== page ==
The birth occurred unexpectedly during a lecture. As we know, such things can happen. Who hasn't heard of babies born in a taxi on the way to the hospital? Or, one of my favorite stories about star doctors is the following. During the war the Dutch royal couple received shelter in Ottawa, Canada, where the queen's last child was born. The attending physician, after being chosen by the queen, became a much sought after gynecologist in town. An acquaintance of mine who had already had two children was his patient and after two children she had a pretty good idea of when the baby was coming. So she phoned the famous doctor who announced that it wasn't time yet and that was that. Eventually the baby was delivered with the help of the next door neighbor in the living room on the sofa! She still had to pay the doctor, though!
Well, something like that happened in this case too. The baby came too early–the details are not known–but the baby was in bad shape. They called an ambulance and they managed to revive the child. The next morning Geréb and three other people who were assisting were arrested. As far as I know, she is still in jail.
Meanwhile she had to appear in court because of her case from 2007. She was in handcuffs at the end of which dangled a chain at least a four-five feet long. A policeman held the end of the chain while the poor accused was led into the courtroom as if she were a dog. On the other hand, one can hear of real criminals who were allowed to leave the courtroom and who simply walked out of the building.They didn't stop until they reached Spain!
At the trial all the experts blamed her for the death of the newborn in 2007. I read the allegations about the administration of oxytocin and of course I don't understand all the details. In fact, I'm rather proud of myself for even knowing about oxytocin and what it is used for. One of the experts admitted that giving birth at home is legal but "the profession doesn't recommend it." Another expert claimed that birth at home is okay but only if a gynecologist is present. So the experts themselves cannot agree on the recommended action. Now the new government is promising definitive legislation on the question. Knowing Hungarian lawmakers' way of thinking, the legislation most likely will be quite complicated and thus will make giving birth outside of a hospital very difficult.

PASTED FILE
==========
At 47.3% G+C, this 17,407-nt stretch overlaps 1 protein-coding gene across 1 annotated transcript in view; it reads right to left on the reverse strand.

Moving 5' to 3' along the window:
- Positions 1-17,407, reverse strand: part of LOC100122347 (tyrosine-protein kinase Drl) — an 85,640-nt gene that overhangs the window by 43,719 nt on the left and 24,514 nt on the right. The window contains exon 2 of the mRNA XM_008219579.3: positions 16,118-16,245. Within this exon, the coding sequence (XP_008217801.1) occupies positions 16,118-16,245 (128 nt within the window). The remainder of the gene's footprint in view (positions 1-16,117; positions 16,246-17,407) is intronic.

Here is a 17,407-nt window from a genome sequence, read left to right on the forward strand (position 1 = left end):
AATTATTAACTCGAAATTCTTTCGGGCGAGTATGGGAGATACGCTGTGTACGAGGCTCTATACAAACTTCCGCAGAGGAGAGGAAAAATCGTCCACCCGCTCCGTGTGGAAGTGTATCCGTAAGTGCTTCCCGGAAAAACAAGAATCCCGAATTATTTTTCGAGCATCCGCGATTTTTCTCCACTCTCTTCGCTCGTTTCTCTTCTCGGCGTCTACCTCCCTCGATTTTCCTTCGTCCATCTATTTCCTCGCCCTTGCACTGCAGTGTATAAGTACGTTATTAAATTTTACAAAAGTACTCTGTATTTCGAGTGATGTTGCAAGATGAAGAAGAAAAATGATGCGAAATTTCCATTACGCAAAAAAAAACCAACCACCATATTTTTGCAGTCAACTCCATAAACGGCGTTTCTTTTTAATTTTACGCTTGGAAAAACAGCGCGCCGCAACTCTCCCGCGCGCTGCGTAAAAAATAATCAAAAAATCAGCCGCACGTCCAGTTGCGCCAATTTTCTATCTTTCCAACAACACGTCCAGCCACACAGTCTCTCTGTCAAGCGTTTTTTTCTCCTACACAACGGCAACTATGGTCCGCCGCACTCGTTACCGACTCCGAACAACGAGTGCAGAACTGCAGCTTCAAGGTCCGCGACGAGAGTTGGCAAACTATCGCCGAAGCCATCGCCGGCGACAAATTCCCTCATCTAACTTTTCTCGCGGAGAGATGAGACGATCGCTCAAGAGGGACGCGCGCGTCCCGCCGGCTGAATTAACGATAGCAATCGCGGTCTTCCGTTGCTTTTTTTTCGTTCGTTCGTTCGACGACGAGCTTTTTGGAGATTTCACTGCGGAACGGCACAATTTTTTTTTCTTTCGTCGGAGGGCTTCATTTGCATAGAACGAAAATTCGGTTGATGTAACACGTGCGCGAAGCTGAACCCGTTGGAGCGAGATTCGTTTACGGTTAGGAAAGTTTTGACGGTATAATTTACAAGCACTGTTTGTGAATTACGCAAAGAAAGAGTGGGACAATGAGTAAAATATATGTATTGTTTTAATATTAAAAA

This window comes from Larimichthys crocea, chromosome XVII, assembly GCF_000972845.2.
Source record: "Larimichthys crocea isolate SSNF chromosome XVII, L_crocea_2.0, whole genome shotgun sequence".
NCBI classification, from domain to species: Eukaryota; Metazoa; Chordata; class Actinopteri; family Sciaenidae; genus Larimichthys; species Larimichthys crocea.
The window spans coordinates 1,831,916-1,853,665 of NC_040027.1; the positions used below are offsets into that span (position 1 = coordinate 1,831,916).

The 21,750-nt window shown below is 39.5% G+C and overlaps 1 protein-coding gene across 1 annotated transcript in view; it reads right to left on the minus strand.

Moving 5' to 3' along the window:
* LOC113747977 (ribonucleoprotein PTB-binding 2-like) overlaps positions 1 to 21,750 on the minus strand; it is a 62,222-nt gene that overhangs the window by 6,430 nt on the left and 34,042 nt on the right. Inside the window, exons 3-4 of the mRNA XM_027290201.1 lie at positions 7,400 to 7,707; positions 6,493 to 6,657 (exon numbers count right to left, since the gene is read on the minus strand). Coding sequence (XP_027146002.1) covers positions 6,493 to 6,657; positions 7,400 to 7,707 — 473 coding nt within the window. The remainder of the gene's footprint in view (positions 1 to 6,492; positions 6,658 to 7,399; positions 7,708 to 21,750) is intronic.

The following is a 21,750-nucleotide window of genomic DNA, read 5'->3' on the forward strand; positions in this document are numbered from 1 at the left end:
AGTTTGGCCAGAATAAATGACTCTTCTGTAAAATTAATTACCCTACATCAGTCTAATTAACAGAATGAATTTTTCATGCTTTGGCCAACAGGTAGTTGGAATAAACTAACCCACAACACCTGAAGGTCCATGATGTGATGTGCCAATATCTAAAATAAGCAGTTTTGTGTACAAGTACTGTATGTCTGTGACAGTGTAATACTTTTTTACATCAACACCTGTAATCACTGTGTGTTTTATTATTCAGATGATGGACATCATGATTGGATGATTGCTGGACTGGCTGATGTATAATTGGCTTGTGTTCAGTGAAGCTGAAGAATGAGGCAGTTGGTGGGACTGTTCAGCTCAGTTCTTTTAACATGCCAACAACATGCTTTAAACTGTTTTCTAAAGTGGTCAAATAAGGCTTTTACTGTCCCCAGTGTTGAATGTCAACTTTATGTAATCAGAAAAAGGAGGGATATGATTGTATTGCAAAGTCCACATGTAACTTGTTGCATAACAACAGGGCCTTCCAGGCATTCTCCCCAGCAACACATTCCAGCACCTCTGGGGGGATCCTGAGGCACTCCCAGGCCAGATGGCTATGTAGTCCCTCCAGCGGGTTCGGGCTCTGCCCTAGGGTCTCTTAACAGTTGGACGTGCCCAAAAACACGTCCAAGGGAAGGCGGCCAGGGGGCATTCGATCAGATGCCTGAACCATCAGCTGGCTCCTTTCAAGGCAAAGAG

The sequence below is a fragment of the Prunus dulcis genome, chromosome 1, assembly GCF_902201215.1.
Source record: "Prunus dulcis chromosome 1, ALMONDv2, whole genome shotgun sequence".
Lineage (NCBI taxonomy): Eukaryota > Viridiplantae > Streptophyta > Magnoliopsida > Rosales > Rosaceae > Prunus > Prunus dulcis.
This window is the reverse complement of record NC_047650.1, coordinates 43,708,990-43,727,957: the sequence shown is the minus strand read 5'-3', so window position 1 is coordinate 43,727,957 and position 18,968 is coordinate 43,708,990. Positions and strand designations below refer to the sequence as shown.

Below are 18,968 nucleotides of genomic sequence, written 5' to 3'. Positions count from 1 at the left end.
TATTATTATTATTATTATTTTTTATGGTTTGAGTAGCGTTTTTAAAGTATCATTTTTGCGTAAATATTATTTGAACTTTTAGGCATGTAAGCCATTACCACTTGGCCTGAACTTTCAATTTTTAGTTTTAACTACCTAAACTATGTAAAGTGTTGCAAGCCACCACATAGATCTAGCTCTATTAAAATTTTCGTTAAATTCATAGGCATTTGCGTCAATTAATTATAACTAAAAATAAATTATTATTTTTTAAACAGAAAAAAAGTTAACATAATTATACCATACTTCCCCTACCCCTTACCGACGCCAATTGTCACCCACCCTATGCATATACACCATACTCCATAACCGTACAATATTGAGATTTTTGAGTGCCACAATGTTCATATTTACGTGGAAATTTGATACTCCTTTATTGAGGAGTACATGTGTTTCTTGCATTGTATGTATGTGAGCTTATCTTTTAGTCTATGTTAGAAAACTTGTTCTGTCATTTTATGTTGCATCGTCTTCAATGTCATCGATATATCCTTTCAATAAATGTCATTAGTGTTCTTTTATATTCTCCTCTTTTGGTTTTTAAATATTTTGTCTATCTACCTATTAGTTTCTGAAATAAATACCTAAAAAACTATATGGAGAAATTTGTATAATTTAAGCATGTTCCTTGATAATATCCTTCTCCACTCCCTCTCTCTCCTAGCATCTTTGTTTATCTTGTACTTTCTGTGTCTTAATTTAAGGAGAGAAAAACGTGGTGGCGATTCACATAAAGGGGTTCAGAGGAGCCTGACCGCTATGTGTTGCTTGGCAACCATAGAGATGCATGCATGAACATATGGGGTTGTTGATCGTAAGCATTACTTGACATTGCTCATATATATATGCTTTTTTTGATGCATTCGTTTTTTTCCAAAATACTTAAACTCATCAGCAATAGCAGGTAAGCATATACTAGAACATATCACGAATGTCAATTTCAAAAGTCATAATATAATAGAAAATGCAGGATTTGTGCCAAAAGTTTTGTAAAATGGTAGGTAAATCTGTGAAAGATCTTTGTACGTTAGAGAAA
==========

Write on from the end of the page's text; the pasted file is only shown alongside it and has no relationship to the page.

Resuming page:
As for the accidents that occurred in Ágnes Geréb's practice, her defenders recall that she has delivered more than 3,500 babies and there were only a couple of problems. People on her side rightly point out that problems occur in hospitals as well and there are also babies born dead or mothers who die in childbirth. Their doctors are naturally not led in chains to jail. Recently there was a rather suspicious case. A young woman, six and a half months pregnant, complained of severe abdominal pain. The doctor gave her a painkiller and sent her home. She was dead within twenty-four hours. She had a severe abdominal infection.
I don't know what will happen to Ágnes Geréb but I'm not too optimistic. The doctor lobby is very powerful, and I assume that the judge is baffled by the differing expert opinions. We know that the association of gynecologists will fight very hard to keep birthing within the walls of the hospitals. It certainly is in their interest.